Closing and demolishing the Ambridge Area Junior High and relocating students to the high school was among the seven options presented for the school's future.
Multiple teams came to the district last summer to do on-site evaluations in every building, looking for everything thing from building code issues to current configurations of how space is being utilized.
“A lot of time was spent in the junior high school because of the conditions up there,” said Hummel, who said the school was rated in "poor" condition.
The following options were presented for the overall buildings:
Option A calls for repurposing State Street Elementary into district administration offices, Pre-K center, and a kindergarten center. Highland and Economy elementary schools would each be K-6 schools, the junior high would not be used for full-time education, and the high school would be 7-12.
Under Option B, State Street would be repurposed for district offices, Pre-K center, and a kindergarten center. Highland and Economy elementary schools would each be K-6 schools, with room for Pre-K also at Economy. The junior high would not be used for full-time education and the high school would be 7-12.
Option C includes district administration offices and Pre-K center at State Street. Highland and Economy elementary schools would each be Pre-K-4 schools, but grades 5-6 would also go to the Economy building. The junior high would have options and the high school would be 7-12.
Option D involves repurposing State Street into the district administration office, tax office, central storage and optional Pre-K center. Highland is districtwide K-2, Economy is the districtwide 3-6 center, and the high school would be 7-12, all with rebranding options. The junior high could be used for district offices.
Option E, which received applause from the audience, includes renovating the junior high for 6-8; repurposing State Street into the district administration office with an optional Pre-K center. Highland would have the K-2 academy and Economy is districtwide 3-5 center, and the high school would maintain grades 9-12 with the option of keeping the district administration office there.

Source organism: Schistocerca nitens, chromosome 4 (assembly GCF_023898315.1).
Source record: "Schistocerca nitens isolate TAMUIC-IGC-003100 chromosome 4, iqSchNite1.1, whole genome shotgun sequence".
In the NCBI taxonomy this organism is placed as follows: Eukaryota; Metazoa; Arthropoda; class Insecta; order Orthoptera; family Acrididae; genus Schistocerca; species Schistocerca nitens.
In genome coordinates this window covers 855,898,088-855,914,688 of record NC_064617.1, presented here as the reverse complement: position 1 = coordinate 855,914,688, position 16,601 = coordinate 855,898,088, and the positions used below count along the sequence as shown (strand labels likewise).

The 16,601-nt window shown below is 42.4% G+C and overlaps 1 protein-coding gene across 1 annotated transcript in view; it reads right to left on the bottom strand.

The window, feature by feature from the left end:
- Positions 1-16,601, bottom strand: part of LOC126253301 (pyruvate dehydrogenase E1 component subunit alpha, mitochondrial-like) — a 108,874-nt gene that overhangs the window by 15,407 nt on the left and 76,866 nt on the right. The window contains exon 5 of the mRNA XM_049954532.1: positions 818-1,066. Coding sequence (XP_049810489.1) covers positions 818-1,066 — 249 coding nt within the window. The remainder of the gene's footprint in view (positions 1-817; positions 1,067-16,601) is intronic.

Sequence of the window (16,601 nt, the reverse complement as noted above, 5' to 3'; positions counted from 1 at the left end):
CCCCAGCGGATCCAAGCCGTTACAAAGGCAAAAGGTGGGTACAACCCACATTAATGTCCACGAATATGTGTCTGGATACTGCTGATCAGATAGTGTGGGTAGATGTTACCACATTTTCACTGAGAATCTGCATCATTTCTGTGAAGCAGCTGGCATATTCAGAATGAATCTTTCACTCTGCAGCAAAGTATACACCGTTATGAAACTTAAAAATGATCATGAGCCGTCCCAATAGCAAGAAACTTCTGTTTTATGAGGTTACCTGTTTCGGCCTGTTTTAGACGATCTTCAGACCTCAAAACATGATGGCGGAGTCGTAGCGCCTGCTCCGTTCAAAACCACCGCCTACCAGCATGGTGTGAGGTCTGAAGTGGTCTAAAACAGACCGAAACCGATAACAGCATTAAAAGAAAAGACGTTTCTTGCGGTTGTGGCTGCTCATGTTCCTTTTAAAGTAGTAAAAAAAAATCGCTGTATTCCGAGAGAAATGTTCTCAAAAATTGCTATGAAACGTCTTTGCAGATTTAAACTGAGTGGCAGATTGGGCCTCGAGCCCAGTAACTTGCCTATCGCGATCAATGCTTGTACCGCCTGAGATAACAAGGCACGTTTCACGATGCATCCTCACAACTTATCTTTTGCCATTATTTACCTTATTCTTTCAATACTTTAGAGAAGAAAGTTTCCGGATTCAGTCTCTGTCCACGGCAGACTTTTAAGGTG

“It’s not just the number of students in the building, it’s the number of grades, because you have four math classes, you have four English classes at different levels,” Hummel said.
Theses 7 options were given for the Junior High School:
- Option 1--Demolition of building, top soil and seeding. Total cost $1.1 million
- Option 2A--Partial demolition and minimal mechanical renovation to the remaining building. Total cost $5.3 million
- Option 2B--Partial demolition and complete mechanical repair and convert system to hot water. Total cost $14.5 million
- Option 3--Maintain the entire building with minimal mechanical repairs to keep the heating system going. Total cost $2.6 million
- Option 4--Maintain the entire building, add AC and convert the steam heat system to hot water, which is easier and more economical to operate. Total cost $5.9 million
- Option 5--Limited renovation of the entire building, mechanical renovation, convert the heat, electrical, and plumbing. Total cost $13.2 million
- Option 6--Major renovations including adding ADA finishes and roofing. No reorganization of spaces. Total cost $19 million.
- Option 7--Comprehensive renovations of entire building to current educational standards, including equipment; some reorganization of instructional spaces. Total cost $25 million.
As for other facilities, Hummel said Anthony Wayne has handicapped accessible issues, but is in “pretty good shape” for its age and in fair condition. But Ridge Road Elementary, being used for central storage, is in poor condition. An option would be to demolish the building, regrade topsoil and seed at $265,000, and to sell the land.
He said the high school stadium is in good shape other than the grandstands and storage building on the visitor’s side. The option would be to demolish them and erect a new steel grandstand with no storage at $1.1 million.
Hummel said renovating or closing the junior high school is the biggest question and the district has to start there. The decision impacts the other buildings and grade levels. If the junior high building remains open, the board was given two options to continue with grades 7-8 or try 6-8.
Jan Brimmeier, president and owner of Architectural Innovations, gave the board a manual and an overview of how to navigate the study, which goes into depth on plumbing and electrical systems, lighting and power systems, communications, security, technology, and more.
Superintendent Cynthia Zurchin said the presentation will be available online in the next day or two. A copy will be available for view in the district's central office as well.
The Citizen’s Advisory Committee, made up of various stakeholders from the district's five communities, will have a chance to review the findings and bring forth their recommendations.
Kevin Blanarik, chairman for the committee, said the group will meet in the first or second week of December after having a chance to take in the presentation, form questions and present alternative options.
“We’ll work with the information we’ve been given tonight. We’ve all got questions, I’m sure. This is a lot to digest for everybody.”
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